Updated: Jan 30
I wanted to give a different perspective on this view, since it actually isn't always true. There are factors, some obvious and some hidden, that can really make a difference and actually save you $$.
Any Designer worth their salt will bring value, good design, and help you make the right decisions for your goals and needs. At first glance design fees can seem like it isn't worth that bit of extra expense, but looking broadly at all the other aspects of your renovation or new-build can put the fees into perspective. Plus, what a designer brings to your project are more than just monetary.
1. Avoid mistakes: There are so many ways this can play out--basic ways are the wrong paint colour. More serious mistakes can involve building code infractions or failure of the materials because they were not meant to be used in the way you used them. (think of really slippery tiles at an entrance--major hazard!)
2. Your budget: Contrary to popular thought, most designers actually aren't hoping to spend all of your hard-earned money on your project. Not all of us get into the exact pricing of every single material, product, labour, etc. as that is the realm of contractors, but we do have the knowledge to steer you away from choices that will not fit into your budget. We are wanting to work with your budget and we can help you stay in line, so to speak. We can also advise if your budget is unrealistic to what you are hoping to achieve and speak to alternate solutions or phasing your project.
3. ROI: This can apply to so many areas, but I want to use it for the value of your home. When you are renovating with the intention of selling within a few years, there are decisions that are good and will raise the value, and ones that will lower the value of your home. Not every thing you do in a renovation will raise the value, but being strategic with your decisions and design will make a difference.
4. Discounts: Now not every designer will pass on discounts to you, depending on their business model...and if they don't they should be transparent about that. Premise Design does pass on retail discounts and typically a portion of to-the-trade only to cover admin/business time involved with it. We had one project where our clients saved all of our design fees through the retail discounts they received.
5. Contacts: Do you get nervous hiring a General Contractor whom you haven't worked with? I get it. We have a list of trusted Contractors who have proven to work with integrity, honesty, and do good work. The list does change based on feedback from clients and our own experiences with them. Getting someone who has a trusted track record will save you money through the process.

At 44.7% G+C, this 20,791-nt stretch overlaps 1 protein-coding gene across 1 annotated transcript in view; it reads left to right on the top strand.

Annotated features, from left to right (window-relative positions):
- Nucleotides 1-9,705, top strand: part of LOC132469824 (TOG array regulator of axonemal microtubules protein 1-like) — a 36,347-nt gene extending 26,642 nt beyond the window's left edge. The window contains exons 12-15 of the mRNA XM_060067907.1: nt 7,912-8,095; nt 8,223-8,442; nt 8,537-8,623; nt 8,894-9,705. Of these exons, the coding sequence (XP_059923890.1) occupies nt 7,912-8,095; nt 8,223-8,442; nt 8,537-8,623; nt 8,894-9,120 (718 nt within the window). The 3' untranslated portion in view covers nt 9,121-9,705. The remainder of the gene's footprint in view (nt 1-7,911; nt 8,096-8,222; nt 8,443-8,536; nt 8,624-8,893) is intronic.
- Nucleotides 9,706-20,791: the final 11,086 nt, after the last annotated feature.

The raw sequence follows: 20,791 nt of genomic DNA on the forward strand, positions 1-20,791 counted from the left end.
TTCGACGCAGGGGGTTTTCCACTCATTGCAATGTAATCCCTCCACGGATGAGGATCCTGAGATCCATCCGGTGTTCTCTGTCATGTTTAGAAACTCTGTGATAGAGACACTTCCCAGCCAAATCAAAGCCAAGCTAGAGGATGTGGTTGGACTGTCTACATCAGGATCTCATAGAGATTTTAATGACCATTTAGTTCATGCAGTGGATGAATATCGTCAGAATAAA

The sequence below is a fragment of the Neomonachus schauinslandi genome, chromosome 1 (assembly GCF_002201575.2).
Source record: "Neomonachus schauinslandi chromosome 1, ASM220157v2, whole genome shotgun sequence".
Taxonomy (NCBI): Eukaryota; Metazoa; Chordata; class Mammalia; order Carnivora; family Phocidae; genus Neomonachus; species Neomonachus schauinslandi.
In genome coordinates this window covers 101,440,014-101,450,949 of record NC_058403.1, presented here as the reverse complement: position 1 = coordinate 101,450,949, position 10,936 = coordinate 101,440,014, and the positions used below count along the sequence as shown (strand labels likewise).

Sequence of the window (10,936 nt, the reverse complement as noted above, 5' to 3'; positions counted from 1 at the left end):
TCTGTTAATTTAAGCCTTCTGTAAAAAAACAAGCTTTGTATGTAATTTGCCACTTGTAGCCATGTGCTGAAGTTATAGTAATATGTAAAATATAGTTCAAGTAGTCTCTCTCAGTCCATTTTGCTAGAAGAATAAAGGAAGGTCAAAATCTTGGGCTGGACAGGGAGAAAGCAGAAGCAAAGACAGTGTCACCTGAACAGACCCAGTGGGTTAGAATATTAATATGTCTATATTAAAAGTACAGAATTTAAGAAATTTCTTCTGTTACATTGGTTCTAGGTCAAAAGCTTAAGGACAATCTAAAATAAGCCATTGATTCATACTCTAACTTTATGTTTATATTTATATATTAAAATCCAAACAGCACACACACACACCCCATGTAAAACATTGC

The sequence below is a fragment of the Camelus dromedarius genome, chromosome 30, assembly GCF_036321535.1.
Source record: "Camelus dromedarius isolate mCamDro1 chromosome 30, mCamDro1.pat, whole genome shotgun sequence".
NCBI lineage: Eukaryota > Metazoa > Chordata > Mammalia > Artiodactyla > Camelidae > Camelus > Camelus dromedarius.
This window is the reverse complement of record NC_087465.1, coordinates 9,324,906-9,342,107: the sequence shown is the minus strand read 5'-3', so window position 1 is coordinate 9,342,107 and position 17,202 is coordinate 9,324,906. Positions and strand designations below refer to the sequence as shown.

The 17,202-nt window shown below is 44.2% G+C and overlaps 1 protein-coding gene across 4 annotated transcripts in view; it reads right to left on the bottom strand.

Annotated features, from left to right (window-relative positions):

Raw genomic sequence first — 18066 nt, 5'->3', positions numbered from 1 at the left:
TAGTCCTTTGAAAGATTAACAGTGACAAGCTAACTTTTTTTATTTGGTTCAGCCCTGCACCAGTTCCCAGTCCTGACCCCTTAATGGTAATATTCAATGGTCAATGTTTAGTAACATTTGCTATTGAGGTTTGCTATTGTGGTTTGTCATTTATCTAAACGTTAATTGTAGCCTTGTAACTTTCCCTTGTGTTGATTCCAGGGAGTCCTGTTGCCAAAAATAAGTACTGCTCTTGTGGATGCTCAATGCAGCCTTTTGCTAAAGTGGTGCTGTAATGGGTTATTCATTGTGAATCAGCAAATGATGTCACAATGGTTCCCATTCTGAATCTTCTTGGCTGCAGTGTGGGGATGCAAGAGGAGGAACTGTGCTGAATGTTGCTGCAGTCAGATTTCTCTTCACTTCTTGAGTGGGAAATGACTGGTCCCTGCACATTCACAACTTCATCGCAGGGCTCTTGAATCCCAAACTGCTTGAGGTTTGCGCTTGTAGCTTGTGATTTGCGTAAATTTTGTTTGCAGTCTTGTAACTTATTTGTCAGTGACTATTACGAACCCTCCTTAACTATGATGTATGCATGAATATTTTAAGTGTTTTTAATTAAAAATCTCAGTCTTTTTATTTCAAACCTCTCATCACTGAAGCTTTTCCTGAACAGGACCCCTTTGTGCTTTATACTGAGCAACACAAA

6. Save time: Not everyone thinks of putting a value on their time, but when you think of each hour of your day as having a value to it, that can put the hours of time you're spending trying to design our home on your own. Designers have the training and experience to be efficient and will be a lot quicker at design and selections than you will be, with fewer mistakes. 7. Health: Not every Designer will focus on this, though in my opinion I think they should. Basically, having a well-designed home or office actually promotes health, productivity, lower stress, better indoor air quality, and better function. Good design does affect health in a positive way and can help your life and health. Having your space work the way you need it to will help you live better, function better, work better, and feel less stressed. Certain materials will emit VOC's (volatile organic compounds) or other hormone and endocrine disruptors. These will accumulate indoors and can compound existing health issues or create new ones. We spend so much time indoors, so shouldn't we consider how to make those spaces work for us, not against us?
The projects we have had where they did go over budget typically involved lack of clarity and honesty about budget, multiple changes of scope, or indecisiveness.
There are certain things that no one can foresee, like supply chain issues we all experienced through the pandemic, discontinued products, trade shortages, or delays with permitting. Having a contingency of 10-30% of your budget for unknowns or a little splurge means you'll be set up for a successful outcome and possibly some leftover in the end because of the professional expertise you received by bringing a Designer in.
The non-monetary benefits are harder to quantify, but feedback from clients over the years are:
1. Less stress! Need I say more?
2. Support. Sometimes you need an advocate when problems arise and having a Designer who can help untangle messes with suppliers, contractors, or your own family can be so helpful during a renovation.
3. It all works together. There are many moving pieces in a renovation or home update. Making sure the end result actually coordinates, works with your lifestyle, looks good, and that you like takes training, experience, and skill. Designers have that.
The key in all of this is to make sure you are a good fit with your Designer so that there is mutual trust and respect. Being open and honest about your goals, needs, budget, timelines, and functionality will mean the Designer can design well for you so you get all the benefits described here.